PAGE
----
Most lower urinary tract symptoms in children have a functional origin, and few children have anatomical or neurological malformations. Some children postpone voiding because they do not want or do not have time to go to the toilet, and develop a 'lazy bladder'. They typically urinate less than four times a day, cross their legs or stand/sit still to avoid accidents, 'squirt' urine into their underwear and then discover that it is suddenly 'overflowing'. Some drink little to limit these accidents.
Constipation is a frequently overlooked diagnosis in children and increases the risk of urinary tract infections and leakage. There is an extensive overlap between lower urinary tract symptoms and bowel disorders, typically referred to as bladder–bowel dysfunction. Children who postpone voiding often also suppress the urge to defecate and are, or become, constipated.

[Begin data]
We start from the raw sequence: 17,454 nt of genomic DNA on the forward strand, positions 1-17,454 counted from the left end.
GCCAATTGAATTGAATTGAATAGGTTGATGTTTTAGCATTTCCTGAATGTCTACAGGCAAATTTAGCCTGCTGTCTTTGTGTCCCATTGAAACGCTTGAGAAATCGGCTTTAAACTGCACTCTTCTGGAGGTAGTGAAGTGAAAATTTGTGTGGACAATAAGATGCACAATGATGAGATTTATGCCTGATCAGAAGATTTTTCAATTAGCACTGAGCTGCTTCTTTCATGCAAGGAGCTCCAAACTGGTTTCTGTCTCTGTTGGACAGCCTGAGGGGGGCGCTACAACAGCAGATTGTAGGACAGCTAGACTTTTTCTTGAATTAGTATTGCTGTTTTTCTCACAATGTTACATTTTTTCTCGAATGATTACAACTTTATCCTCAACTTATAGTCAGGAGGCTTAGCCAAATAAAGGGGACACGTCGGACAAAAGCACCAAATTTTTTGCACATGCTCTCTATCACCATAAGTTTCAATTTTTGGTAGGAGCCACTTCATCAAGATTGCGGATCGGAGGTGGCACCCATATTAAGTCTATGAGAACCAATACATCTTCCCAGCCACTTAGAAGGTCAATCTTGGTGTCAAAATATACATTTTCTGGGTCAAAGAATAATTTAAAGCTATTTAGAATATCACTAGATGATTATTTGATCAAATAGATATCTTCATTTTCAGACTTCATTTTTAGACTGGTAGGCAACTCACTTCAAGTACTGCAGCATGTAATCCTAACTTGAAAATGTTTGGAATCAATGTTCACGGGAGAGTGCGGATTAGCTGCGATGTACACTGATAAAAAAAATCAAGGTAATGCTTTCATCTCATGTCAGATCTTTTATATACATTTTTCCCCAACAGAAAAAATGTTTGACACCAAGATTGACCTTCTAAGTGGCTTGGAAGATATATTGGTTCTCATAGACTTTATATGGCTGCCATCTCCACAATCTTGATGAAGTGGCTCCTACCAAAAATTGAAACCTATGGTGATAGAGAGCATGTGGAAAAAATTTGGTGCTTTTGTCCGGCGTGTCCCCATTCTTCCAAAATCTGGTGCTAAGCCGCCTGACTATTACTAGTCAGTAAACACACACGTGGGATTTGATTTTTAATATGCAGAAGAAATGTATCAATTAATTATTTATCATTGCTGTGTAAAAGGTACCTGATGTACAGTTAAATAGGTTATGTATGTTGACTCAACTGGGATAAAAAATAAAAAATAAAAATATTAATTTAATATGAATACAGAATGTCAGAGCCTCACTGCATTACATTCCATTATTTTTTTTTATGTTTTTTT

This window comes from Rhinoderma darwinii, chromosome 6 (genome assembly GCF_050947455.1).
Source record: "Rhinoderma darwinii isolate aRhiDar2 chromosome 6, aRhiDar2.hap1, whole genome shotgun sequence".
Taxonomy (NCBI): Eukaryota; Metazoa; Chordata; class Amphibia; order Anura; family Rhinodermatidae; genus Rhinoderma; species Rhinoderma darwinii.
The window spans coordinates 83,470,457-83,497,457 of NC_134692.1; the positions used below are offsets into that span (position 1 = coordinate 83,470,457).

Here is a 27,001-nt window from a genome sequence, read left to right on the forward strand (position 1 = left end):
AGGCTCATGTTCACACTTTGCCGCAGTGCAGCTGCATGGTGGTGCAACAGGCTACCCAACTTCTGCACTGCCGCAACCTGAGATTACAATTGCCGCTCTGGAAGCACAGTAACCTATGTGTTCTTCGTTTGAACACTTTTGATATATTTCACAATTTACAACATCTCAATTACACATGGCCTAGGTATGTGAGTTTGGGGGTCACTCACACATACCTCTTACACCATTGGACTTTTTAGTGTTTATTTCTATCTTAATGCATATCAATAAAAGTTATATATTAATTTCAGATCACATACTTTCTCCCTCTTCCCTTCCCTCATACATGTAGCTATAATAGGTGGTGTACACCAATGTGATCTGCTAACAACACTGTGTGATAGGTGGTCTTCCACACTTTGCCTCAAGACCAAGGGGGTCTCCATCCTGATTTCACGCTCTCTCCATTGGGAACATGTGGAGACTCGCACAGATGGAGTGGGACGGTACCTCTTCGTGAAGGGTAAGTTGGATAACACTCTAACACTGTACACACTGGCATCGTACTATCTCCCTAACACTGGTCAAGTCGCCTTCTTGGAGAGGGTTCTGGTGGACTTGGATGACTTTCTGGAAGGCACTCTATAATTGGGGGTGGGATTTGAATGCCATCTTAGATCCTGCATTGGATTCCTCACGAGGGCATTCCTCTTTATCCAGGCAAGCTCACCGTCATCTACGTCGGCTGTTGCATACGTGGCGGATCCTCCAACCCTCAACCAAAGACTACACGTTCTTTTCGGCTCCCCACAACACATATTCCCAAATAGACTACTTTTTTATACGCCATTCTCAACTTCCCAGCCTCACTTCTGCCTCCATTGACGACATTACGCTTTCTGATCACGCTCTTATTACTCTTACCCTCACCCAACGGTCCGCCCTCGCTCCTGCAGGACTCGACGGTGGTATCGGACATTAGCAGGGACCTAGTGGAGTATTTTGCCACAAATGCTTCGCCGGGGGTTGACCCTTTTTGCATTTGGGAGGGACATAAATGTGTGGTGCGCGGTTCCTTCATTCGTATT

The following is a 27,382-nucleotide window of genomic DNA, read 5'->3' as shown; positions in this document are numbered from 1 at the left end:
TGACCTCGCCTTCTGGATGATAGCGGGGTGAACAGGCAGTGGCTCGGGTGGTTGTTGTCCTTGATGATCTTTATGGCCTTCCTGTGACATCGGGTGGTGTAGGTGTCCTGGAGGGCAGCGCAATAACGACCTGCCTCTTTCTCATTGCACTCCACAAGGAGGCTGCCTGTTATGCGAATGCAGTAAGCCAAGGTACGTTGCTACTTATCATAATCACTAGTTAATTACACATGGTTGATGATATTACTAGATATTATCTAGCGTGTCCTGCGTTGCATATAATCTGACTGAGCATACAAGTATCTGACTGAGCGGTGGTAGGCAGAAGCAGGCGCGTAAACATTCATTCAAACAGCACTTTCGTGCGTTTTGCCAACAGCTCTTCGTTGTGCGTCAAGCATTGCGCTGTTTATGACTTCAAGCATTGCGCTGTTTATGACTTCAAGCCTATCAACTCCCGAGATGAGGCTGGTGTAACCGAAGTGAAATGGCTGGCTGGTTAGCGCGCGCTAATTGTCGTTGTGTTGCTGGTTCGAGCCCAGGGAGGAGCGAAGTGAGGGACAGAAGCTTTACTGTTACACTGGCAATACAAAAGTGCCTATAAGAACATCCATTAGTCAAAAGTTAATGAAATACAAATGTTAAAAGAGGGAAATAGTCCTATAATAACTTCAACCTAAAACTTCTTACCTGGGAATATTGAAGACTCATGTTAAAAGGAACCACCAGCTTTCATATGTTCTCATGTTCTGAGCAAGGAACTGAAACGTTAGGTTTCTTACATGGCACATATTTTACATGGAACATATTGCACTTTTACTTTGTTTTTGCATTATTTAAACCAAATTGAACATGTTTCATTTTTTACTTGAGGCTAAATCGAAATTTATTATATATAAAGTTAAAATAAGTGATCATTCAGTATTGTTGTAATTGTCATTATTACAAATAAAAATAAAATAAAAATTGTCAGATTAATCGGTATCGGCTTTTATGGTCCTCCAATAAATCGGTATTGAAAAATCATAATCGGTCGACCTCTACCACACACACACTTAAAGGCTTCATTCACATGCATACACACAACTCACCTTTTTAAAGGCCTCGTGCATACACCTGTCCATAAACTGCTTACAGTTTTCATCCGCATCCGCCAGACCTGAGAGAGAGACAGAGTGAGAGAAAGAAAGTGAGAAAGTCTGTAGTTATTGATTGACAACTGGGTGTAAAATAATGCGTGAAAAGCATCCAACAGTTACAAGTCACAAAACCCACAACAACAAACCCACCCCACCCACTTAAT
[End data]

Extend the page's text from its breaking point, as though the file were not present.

Some children have an overactive bladder, as revealed by the fact that they urinate frequently but in small volumes, experience a sudden strong urge to urinate and often have to urinate at night. Some, but not all, have incontinence. An overactive bladder may be the result of a urinary tract infection.
In a few children, incontinence may be caused by other disorders of the bladder and urinary tract. These can include an underactive bladder, voiding dysfunction, stress incontinence, bladder outlet obstruction due to urinary tract malformations or neurogenic bladder, vaginal reflux and so-called giggle incontinence (1). Secondary incontinence usually has a functional basis, but other causes must be considered.